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Monday, Oct 02, 2023

Ex-Mexico drug czar helped Sinaloa cartel's 'cocaine empire,' U.S. prosecutor says

Ex-Mexico drug czar helped Sinaloa cartel's 'cocaine empire,' U.S. prosecutor says

Admitted drug traffickers who testified against a former Mexican law enforcement official accused by the United States of taking millions of dollars in bribes from the Sinaloa cartel have "incredible motives to lie," a defense lawyer said on Wednesday.
Genaro Garcia Luna was arrested in 2019 on charges of helping the cartel once run by Joaquin "El Chapo" Guzman ship drugs from Mexico to the United States. He is one of the highest-ranking Mexican officials accused of complicity with drug trafficking.

Garcia Luna has pleaded not guilty. In closing statements, his lawyer Cesar de Castro portrayed him as a hardworking family man who was in fact "vigilant about fighting crime." He urged jurors not to believe convicted cartel members who testified that they knew of bribes paid to Garcia Luna for protection.

De Castro said the cooperating witnesses were out for revenge on the man who arrested them and were seeking to lessen their sentences. He said the government presented no documentary evidence, such as text messages or recordings, that backed up the witnesses' accounts that Garcia Luna was bribed.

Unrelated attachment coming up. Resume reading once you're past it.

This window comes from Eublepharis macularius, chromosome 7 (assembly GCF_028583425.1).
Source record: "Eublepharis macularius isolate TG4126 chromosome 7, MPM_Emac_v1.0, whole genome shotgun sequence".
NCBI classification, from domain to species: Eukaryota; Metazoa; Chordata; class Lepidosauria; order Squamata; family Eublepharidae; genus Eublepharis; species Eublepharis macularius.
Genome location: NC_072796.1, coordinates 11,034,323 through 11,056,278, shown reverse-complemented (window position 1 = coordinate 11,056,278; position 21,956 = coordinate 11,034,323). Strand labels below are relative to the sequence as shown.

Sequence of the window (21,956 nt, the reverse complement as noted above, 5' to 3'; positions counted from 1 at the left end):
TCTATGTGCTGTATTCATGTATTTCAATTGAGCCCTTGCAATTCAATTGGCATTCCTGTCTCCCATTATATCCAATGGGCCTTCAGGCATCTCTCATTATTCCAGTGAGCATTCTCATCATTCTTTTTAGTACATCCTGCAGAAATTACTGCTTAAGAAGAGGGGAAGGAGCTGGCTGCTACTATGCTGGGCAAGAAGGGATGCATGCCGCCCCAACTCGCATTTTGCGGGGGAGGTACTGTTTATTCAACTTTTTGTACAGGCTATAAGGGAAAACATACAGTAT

"They all have incredible motives to lie," de Castro said. "The government has no evidence to corroborate them on the issues that matter."

Garcia Luna led Mexico's Federal Investigation Agency from 2001 to 2005 and was public security minister from 2006 to 2012. He worked closely with U.S. counter-narcotics and intelligence agencies as part of former President Felipe Calderon's crackdown on cartels.

Earlier on Wednesday, prosecutor Saritha Komatireddy told jurors they should trust the witnesses' accounts because they had direct knowledge of the bribes, did not coordinate their accounts, and in many instances were rivals.

"I'm not asking you to like them," she said. "These people are criminals. But it takes one to know one."

Komatireddy said the Sinaloa cartel could not have shipped drugs to the United States without Garcia Luna's complicity.

"These leaders paid the defendant bribes for protection - and they got what they paid for," Komatireddy said, referring to Guzman and two other top-ranking Sinaloa cartel figures.

Guzman was sentenced to life in prison in 2019 following his conviction in Brooklyn on drug trafficking and murder conspiracy charges. He is held at a high-security "Supermax" prison in Colorado.

The jury was expected to begin deliberating on Thursday after U.S. District Judge Brian Cogan reads them instructions on the law.
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